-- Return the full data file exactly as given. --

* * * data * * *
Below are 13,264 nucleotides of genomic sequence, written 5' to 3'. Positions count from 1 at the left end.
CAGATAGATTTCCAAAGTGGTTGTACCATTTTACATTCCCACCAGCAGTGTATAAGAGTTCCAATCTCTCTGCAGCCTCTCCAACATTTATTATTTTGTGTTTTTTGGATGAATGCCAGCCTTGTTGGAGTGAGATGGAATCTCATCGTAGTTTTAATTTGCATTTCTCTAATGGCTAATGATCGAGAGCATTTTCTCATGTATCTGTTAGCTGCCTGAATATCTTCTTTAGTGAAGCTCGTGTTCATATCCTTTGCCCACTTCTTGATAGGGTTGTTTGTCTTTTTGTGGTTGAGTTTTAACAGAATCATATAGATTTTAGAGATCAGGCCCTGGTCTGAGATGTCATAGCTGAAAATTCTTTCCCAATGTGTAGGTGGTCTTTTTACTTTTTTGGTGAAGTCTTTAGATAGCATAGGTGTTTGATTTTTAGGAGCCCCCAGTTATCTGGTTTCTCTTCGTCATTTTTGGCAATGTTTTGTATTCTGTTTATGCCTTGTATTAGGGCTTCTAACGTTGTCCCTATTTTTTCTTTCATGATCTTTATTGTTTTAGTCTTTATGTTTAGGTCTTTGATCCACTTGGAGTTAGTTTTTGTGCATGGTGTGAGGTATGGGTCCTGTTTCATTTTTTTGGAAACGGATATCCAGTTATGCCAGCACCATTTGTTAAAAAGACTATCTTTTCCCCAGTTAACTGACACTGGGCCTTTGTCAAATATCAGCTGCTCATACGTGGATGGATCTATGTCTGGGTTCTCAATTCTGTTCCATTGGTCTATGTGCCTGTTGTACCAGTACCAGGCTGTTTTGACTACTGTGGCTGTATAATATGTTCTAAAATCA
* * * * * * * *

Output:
Below are 13,264 nucleotides of genomic sequence, written 5' to 3'. Positions count from 1 at the left end.
CAGATAGATTTCCAAAGTGGTTGTACCATTTTACATTCCCACCAGCAGTGTATAAGAGTTCCAATCTCTCTGCAGCCTCTCCAACATTTATTATTTTGTGTTTTTTGGATGAATGCCAGCCTTGTTGGAGTGAGATGGAATCTCATCGTAGTTTTAATTTGCATTTCTCTAATGGCTAATGATCGAGAGCATTTTCTCATGTATCTGTTAGCTGCCTGAATATCTTCTTTAGTGAAGCTCGTGTTCATATCCTTTGCCCACTTCTTGATAGGGTTGTTTGTCTTTTTGTGGTTGAGTTTTAACAGAATCATATAGATTTTAGAGATCAGGCCCTGGTCTGAGATGTCATAGCTGAAAATTCTTTCCCAATGTGTAGGTGGTCTTTTTACTTTTTTGGTGAAGTCTTTAGATAGCATAGGTGTTTGATTTTTAGGAGCCCCCAGTTATCTGGTTTCTCTTCGTCATTTTTGGCAATGTTTTGTATTCTGTTTATGCCTTGTATTAGGGCTTCTAACGTTGTCCCTATTTTTTCTTTCATGATCTTTATTGTTTTAGTCTTTATGTTTAGGTCTTTGATCCACTTGGAGTTAGTTTTTGTGCATGGTGTGAGGTATGGGTCCTGTTTCATTTTTTTGGAAACGGATATCCAGTTATGCCAGCACCATTTGTTAAAAAGACTATCTTTTCCCCAGTTAACTGACACTGGGCCTTTGTCAAATATCAGCTGCTCATACGTGGATGGATCTATGTCTGGGTTCTCAATTCTGTTCCATTGGTCTATGTGCCTGTTGTACCAGTACCAGGCTGTTTTGACTACTGTGGCTGTATAATATGTTCTAAAATCA